Ah, job interviews. Every year, millions of workers looking for greener pastures send out resumes to employers – a quarter of which will be eligible for a chance to pass the dreaded job interview.
You can sugar coat information in your resume, but you can’t do the same for a job interview. Job interviews will make or break you.
You may be the most skilled employee the world has ever seen, but if you can’t communicate well during an interview, you won’t make the cut.
So what’s keeping you from nailing that job interview?
Could it be your lack of confidence? Your lack of knowledge about the company you’re applying for? The arrogant impression you make during the interview?
Whatever it is, here are five key interview tips.
1. Do your research
Most applicants overestimate their knowledge about the organisation they’re aiming to join. If you’re applying for a company, being a loyalist of its products or services is not good enough.
It takes a deeper understanding of an organisation’s vision, scope of operations, culture and management style to truly appreciate it.
So, where should you start?
Checking the company’s website is always a good first step. The “About Us” section gives you an overview about the company.
Read online news articles too: What have been the company’s success points and challenges recently? Is it performing well in the market? Who are its competitors and what is its strategy in the next five years?
Your variety of knowledge will surely impress the recruiter as it sends the message that you are serious about your application.
Finally, don’t just end with the homework – link it back to you. Is the company’s “reason for being” aligned with your career roadmap?
If your answer is yes, share this with the interviewer as it will drive home the message (e.g. say “I live and breathe art, and working in a prestigious advertising agency that can further hone my graphics design skills is the reason why I’d like to join your organisation”).
2. Master the FAQs
There are job interview questions that have stood the test of time and you have no excuse not to prepare for them.
By now, you should have selected good friends or mentors who are willing to conduct mock interviews for you.
Ask them to cover these most frequently asked questions (FAQs):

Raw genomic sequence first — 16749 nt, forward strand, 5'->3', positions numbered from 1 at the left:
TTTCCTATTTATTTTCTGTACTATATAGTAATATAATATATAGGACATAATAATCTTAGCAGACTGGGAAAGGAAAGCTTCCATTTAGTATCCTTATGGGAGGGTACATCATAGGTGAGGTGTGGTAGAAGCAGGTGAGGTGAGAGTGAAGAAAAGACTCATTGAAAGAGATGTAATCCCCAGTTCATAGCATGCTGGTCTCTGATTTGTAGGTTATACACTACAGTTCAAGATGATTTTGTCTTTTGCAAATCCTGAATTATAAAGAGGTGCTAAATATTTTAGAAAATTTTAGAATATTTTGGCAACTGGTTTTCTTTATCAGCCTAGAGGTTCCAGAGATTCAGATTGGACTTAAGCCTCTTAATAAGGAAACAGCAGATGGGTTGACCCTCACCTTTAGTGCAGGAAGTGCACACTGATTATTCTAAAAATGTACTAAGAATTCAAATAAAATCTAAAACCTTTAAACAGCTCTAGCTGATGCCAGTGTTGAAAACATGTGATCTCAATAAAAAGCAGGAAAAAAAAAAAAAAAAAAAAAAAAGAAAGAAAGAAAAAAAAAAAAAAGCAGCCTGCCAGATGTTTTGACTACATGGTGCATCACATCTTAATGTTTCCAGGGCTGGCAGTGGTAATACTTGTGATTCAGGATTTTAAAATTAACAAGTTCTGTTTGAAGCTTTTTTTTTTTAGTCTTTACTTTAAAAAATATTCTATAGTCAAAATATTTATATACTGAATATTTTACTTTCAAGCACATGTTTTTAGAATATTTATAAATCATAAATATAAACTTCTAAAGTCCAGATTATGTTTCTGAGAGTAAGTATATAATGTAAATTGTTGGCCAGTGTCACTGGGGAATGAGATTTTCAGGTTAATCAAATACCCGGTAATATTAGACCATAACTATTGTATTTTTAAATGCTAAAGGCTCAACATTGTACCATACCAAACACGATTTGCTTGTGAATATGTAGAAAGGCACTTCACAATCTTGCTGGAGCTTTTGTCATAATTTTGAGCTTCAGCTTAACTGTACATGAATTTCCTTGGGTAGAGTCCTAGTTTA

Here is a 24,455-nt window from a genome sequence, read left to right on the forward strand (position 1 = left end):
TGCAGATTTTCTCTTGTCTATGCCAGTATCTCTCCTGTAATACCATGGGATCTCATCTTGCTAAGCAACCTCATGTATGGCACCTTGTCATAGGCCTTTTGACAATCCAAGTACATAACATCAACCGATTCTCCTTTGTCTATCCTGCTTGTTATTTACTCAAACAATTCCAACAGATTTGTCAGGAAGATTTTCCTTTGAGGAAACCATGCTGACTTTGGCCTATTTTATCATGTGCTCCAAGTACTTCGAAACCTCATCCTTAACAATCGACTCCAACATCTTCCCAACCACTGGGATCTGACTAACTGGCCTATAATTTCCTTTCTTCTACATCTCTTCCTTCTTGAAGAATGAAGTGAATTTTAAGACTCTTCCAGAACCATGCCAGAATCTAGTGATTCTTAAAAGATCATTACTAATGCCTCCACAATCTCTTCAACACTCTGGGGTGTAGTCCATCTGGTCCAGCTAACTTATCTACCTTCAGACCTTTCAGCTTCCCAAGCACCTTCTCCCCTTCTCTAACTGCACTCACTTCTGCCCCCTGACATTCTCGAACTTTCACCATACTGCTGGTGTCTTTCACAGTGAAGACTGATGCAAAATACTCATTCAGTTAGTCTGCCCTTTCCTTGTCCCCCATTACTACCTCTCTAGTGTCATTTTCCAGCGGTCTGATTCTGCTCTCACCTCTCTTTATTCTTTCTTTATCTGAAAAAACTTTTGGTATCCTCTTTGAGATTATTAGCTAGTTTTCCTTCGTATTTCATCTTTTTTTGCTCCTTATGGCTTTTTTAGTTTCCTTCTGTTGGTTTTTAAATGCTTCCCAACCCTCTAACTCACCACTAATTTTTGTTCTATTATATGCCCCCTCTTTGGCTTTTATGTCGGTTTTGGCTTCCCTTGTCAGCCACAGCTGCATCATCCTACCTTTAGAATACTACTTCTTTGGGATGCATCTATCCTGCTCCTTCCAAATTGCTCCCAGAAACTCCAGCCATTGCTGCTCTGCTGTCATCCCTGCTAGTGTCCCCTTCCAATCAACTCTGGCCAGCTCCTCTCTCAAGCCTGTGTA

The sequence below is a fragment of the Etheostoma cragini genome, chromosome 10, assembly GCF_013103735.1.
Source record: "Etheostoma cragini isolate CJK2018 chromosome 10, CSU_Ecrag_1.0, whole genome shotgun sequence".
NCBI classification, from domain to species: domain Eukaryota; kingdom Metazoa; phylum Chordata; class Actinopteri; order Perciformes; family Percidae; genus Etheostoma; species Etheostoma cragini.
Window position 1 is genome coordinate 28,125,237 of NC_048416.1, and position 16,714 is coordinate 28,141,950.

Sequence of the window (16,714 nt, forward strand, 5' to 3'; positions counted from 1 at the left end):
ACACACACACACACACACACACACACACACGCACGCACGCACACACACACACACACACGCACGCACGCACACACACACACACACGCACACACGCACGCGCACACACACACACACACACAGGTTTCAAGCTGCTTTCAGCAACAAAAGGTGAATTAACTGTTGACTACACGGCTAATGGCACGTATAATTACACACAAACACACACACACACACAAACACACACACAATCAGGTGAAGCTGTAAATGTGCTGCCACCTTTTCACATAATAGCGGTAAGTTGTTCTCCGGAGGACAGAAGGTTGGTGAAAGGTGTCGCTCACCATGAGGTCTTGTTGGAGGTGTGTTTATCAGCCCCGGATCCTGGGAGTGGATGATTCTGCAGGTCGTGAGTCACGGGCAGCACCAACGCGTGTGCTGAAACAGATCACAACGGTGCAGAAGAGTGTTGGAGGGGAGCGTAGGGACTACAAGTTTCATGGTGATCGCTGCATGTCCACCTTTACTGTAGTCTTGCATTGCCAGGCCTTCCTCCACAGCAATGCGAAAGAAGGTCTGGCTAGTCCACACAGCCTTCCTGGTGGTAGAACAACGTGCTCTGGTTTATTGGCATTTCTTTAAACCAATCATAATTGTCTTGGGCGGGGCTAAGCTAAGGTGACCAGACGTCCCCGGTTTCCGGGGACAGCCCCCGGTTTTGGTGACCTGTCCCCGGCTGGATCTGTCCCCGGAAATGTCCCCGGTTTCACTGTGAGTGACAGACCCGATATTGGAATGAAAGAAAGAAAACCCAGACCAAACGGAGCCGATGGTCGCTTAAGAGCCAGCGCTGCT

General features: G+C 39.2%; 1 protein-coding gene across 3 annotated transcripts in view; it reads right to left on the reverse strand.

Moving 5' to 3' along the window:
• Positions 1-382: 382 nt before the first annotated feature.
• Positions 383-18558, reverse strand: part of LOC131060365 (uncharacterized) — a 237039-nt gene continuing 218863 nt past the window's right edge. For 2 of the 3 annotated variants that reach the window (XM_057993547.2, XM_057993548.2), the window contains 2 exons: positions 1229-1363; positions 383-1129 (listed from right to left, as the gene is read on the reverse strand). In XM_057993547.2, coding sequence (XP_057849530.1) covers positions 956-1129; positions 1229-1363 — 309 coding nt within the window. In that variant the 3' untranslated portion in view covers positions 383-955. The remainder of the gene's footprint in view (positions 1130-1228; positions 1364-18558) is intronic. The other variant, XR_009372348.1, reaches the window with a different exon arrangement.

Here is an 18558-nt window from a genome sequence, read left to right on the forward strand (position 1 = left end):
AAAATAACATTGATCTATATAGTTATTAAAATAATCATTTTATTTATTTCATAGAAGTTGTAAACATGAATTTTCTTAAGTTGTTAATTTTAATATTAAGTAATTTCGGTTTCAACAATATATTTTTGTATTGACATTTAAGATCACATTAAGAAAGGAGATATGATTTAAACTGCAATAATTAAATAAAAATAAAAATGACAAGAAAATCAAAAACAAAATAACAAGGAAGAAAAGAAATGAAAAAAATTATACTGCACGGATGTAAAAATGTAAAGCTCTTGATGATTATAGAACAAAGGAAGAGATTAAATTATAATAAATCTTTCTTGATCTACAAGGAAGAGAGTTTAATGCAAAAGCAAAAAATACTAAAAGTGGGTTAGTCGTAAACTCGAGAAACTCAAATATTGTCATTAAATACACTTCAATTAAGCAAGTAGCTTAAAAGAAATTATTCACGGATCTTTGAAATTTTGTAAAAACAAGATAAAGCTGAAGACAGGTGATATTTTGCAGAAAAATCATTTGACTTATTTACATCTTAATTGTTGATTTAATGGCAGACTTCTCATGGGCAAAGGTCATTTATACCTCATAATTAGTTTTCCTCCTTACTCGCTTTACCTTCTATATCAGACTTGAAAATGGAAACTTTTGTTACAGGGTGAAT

- Why are you leaving your current job and seeking opportunities elsewhere?
- Why choose us as your next potential employer? Why this industry?
- What is your ultimate career vision? How do you see yourself three, five, and 10 years from now?
- What do you think are your weaknesses as an employee and how do you manage them?
- Tell us a story about a challenge you encountered with a colleague at work and how you overcame it.
Practising what and how to answer these FAQs will not only increase your confidence but also help you anticipate other questions that may be asked later.
I personally believe this is a vital part of the preparation process. Benjamin Franklin painfully reminds us: “By failing to prepare, you prepare to fail.”
Remember that preparation breeds familiarity, and familiarity breeds confidence. And when you’re confident, you become unstoppable.
3. Dress to impress
Clothes will always set the tone the moment you enter the interview room. Consider yourself as a gift and your clothes as the gift wrapper. Beautiful wrapping paper makes the receiver excited, and more so when the quality of content matches the wrapper too!
Aim to look sharp on this day as it might change your interviewer’s impressions. Your choice of colour is critical: white, black and blue are best suited for management positions because they convey leadership and power.
Purple and pastel colours convey creativity suited for artistic jobs. Avoid loud colours like yellow or orange which can make you look unprofessional.
Finally, stick to classics: long sleeves and slacks for males, and pencil skirt with blouse or a one-piece dress in solid colour for ladies. Wearing your favourite or lucky shirt that makes you comfortable also helps.
4. Clean up your social media profile
When we say “clean up”, we assume that everyone has their fair share of incriminating posts on the internet.
Beware that human resources recruiters check candidates’ profile online and judge you based on what they see. Yes, first impressions can be wrong but, first impressions also last, so do your part to make a good one.